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My main interest is complexity theory, and I'm studying the large or huge advice of Turing machines in the ongoing work.
As related to the study, I'm wondering what's known about "precomputation" in algorithms for the following cases. I'm most interested in the following framework.

An example to explain the framework: MergeSort runs in $O(n \log\log n)$ time if $n$ is fixed and precomputed data of $\tilde{O}(k^{\frac{n}{\log n}})$ space are given.
(Assume that the items to sort are integers in the set $\{1, 2, \ldots, k\}$.) (We execute the $\log\log n$ ordinary recursive steps of MergeSort, and sort $\frac{n}{\log n}$ items by precomputed data which have all patterns. )

Thus, MergeSort can be speeded up from $O(n \log n)$ time to $O(n \log\log n)$ time by huge precomputed data.

Question: What's known about the similar approach for NP-hard problems?

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  • $\begingroup$ Well, if you allow yourself exponential space as in your MergeSort example (which I suppose means that you are using a RAM model where you can address such a large memory efficiently), you can compute any decision problem in time $n+1$ by just precomputing all the answers. I don’t see what’s the point of all this. $\endgroup$ May 3 at 10:49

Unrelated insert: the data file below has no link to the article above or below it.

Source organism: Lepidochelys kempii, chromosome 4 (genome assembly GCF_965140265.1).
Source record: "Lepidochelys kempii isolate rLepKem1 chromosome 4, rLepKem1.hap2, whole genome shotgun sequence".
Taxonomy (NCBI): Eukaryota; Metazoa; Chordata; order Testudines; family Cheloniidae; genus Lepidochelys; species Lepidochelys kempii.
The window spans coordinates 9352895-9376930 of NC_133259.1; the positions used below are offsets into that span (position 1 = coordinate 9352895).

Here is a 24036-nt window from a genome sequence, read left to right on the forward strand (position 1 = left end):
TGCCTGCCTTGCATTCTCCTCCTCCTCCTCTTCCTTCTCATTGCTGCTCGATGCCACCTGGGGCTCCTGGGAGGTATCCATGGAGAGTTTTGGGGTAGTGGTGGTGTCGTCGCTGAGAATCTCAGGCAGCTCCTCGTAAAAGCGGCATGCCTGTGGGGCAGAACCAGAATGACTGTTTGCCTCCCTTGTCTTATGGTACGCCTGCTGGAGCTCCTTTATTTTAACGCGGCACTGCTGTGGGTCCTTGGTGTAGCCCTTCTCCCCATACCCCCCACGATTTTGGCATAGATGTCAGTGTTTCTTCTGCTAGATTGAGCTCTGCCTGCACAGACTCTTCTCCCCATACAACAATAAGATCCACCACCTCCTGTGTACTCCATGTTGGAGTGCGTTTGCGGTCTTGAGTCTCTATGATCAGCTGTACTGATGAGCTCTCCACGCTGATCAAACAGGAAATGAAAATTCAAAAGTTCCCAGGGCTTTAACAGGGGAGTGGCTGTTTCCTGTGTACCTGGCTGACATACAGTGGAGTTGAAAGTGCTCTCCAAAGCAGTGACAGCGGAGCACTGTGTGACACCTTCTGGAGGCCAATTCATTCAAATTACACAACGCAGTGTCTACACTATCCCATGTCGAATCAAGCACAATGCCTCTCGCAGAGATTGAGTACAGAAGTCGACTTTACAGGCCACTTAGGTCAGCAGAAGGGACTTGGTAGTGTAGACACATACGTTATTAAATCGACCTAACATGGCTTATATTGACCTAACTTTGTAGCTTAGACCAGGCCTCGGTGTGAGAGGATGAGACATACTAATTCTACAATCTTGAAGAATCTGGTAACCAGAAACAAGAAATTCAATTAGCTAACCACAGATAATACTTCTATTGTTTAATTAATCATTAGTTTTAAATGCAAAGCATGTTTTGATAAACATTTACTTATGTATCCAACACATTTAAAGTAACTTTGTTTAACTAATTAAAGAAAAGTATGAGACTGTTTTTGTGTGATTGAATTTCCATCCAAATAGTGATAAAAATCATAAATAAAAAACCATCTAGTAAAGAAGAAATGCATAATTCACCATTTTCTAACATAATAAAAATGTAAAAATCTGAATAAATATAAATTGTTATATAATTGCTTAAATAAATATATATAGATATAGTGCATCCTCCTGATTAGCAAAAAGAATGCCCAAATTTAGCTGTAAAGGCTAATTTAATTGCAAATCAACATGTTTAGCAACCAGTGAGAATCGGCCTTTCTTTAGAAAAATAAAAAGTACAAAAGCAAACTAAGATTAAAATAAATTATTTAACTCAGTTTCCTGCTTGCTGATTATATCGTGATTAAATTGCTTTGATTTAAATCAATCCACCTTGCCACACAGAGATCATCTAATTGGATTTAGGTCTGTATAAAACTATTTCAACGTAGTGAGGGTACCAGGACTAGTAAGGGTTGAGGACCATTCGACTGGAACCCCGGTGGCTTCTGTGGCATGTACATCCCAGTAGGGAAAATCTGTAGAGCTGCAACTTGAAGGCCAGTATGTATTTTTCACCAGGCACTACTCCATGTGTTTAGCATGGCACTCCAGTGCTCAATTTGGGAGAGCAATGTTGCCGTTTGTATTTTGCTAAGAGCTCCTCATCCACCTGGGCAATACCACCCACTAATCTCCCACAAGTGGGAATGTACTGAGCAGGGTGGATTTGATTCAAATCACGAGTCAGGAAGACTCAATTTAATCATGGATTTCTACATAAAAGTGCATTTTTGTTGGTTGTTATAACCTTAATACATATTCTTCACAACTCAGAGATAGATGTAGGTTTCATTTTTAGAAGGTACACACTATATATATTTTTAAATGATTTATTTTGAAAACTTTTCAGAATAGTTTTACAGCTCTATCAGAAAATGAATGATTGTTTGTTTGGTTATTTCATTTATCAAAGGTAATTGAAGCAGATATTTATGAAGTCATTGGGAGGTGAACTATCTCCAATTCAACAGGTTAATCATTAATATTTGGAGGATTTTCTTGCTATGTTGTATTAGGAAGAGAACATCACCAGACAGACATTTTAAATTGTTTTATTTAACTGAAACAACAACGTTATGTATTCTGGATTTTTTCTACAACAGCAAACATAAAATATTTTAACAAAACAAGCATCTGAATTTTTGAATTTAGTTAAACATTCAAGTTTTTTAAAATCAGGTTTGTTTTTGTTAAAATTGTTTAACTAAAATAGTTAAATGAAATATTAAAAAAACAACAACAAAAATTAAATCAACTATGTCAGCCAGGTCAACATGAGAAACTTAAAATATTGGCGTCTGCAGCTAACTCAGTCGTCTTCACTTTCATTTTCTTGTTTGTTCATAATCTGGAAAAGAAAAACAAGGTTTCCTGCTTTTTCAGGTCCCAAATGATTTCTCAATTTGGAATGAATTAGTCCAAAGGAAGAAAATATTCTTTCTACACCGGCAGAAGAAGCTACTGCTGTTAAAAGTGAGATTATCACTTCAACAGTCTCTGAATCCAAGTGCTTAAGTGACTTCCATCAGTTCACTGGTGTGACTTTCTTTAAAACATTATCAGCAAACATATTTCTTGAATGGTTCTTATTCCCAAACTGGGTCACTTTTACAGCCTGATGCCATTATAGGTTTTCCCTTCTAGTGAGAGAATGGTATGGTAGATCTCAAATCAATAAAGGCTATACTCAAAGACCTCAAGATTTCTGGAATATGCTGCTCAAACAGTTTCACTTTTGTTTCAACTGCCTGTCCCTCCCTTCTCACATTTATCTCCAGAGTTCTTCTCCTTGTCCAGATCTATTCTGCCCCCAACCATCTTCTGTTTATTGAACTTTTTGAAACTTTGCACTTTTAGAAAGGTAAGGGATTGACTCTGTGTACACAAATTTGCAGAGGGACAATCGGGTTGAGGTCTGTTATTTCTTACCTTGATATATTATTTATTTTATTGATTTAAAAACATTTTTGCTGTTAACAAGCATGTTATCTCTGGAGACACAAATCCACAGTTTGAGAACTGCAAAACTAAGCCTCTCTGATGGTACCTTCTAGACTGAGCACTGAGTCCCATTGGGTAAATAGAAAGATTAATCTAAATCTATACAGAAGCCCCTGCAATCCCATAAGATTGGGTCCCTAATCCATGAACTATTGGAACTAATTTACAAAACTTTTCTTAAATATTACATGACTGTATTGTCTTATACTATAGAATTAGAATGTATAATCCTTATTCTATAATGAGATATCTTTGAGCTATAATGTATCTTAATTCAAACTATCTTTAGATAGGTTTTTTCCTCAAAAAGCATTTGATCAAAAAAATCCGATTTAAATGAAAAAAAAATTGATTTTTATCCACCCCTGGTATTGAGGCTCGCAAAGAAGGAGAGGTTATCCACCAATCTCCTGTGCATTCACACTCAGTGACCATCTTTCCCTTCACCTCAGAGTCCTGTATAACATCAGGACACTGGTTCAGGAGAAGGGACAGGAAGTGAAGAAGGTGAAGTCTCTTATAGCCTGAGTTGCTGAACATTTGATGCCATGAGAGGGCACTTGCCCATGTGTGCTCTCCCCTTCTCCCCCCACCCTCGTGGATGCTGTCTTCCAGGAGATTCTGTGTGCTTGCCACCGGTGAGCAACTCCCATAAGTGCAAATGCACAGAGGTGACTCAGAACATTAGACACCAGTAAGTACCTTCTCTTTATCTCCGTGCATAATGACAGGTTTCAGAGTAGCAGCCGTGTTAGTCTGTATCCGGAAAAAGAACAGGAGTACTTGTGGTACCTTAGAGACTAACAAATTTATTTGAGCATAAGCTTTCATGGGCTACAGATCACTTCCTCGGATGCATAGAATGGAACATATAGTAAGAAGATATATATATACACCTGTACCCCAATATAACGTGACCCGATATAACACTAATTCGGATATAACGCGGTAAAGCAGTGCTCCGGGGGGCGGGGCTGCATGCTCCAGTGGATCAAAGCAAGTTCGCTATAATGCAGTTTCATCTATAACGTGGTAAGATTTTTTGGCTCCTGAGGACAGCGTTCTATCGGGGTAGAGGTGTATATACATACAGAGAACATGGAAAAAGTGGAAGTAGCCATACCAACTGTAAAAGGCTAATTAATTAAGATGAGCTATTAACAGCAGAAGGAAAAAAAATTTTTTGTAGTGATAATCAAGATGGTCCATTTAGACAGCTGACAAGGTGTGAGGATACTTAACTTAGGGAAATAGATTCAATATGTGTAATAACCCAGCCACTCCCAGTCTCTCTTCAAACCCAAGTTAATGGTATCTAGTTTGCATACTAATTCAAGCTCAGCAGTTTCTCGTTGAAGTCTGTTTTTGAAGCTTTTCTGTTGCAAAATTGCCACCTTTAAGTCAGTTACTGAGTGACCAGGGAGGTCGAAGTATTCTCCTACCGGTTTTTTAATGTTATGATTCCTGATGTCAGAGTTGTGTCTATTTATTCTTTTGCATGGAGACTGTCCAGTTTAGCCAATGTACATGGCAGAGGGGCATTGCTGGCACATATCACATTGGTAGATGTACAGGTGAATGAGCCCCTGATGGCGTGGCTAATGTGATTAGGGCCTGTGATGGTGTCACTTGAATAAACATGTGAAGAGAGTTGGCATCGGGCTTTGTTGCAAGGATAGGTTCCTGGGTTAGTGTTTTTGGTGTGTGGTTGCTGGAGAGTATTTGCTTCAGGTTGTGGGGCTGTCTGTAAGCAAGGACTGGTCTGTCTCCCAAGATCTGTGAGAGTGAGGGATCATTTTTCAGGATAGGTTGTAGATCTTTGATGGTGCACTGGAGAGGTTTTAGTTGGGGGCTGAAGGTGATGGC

• $\begingroup$ Precomputed data can be beyond polynomial size, but it's hoped to small as soon as possible. One of situations which I think is that precomputed data are in some places of the internet and anyone can use it as public data. Although I'm not familiar with practical application study, I have guessed that the data in the internet can be huge, at least beyond polynomial size. $\endgroup$ May 3 at 22:54

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